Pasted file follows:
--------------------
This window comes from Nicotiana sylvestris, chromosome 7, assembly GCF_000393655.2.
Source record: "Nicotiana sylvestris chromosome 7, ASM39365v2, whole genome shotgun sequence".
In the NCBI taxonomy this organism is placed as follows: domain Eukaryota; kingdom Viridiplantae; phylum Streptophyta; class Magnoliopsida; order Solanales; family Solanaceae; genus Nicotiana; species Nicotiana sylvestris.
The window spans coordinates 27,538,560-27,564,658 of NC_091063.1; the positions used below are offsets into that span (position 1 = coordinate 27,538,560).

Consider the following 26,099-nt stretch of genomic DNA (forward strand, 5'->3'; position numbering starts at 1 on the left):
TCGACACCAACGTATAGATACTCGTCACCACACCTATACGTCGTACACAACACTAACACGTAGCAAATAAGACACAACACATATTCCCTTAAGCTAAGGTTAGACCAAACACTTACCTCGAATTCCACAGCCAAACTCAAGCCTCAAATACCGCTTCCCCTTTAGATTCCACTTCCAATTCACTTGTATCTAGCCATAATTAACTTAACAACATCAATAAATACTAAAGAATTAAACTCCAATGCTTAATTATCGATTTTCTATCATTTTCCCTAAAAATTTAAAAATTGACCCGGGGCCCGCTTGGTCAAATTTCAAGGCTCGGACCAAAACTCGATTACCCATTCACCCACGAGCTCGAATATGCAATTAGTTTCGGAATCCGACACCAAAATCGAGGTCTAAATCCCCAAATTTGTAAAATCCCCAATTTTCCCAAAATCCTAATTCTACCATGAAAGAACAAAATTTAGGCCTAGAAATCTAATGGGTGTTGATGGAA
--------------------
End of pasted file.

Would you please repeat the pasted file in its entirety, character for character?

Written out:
This window comes from Nicotiana sylvestris, chromosome 7, assembly GCF_000393655.2.
Source record: "Nicotiana sylvestris chromosome 7, ASM39365v2, whole genome shotgun sequence".
In the NCBI taxonomy this organism is placed as follows: domain Eukaryota; kingdom Viridiplantae; phylum Streptophyta; class Magnoliopsida; order Solanales; family Solanaceae; genus Nicotiana; species Nicotiana sylvestris.
The window spans coordinates 27,538,560-27,564,658 of NC_091063.1; the positions used below are offsets into that span (position 1 = coordinate 27,538,560).

Consider the following 26,099-nt stretch of genomic DNA (forward strand, 5'->3'; position numbering starts at 1 on the left):
TCGACACCAACGTATAGATACTCGTCACCACACCTATACGTCGTACACAACACTAACACGTAGCAAATAAGACACAACACATATTCCCTTAAGCTAAGGTTAGACCAAACACTTACCTCGAATTCCACAGCCAAACTCAAGCCTCAAATACCGCTTCCCCTTTAGATTCCACTTCCAATTCACTTGTATCTAGCCATAATTAACTTAACAACATCAATAAATACTAAAGAATTAAACTCCAATGCTTAATTATCGATTTTCTATCATTTTCCCTAAAAATTTAAAAATTGACCCGGGGCCCGCTTGGTCAAATTTCAAGGCTCGGACCAAAACTCGATTACCCATTCACCCACGAGCTCGAATATGCAATTAGTTTCGGAATCCGACACCAAAATCGAGGTCTAAATCCCCAAATTTGTAAAATCCCCAATTTTCCCAAAATCCTAATTCTACCATGAAAGAACAAAATTTAGGCCTAGAAATCTAATGGGTGTTGATGGAA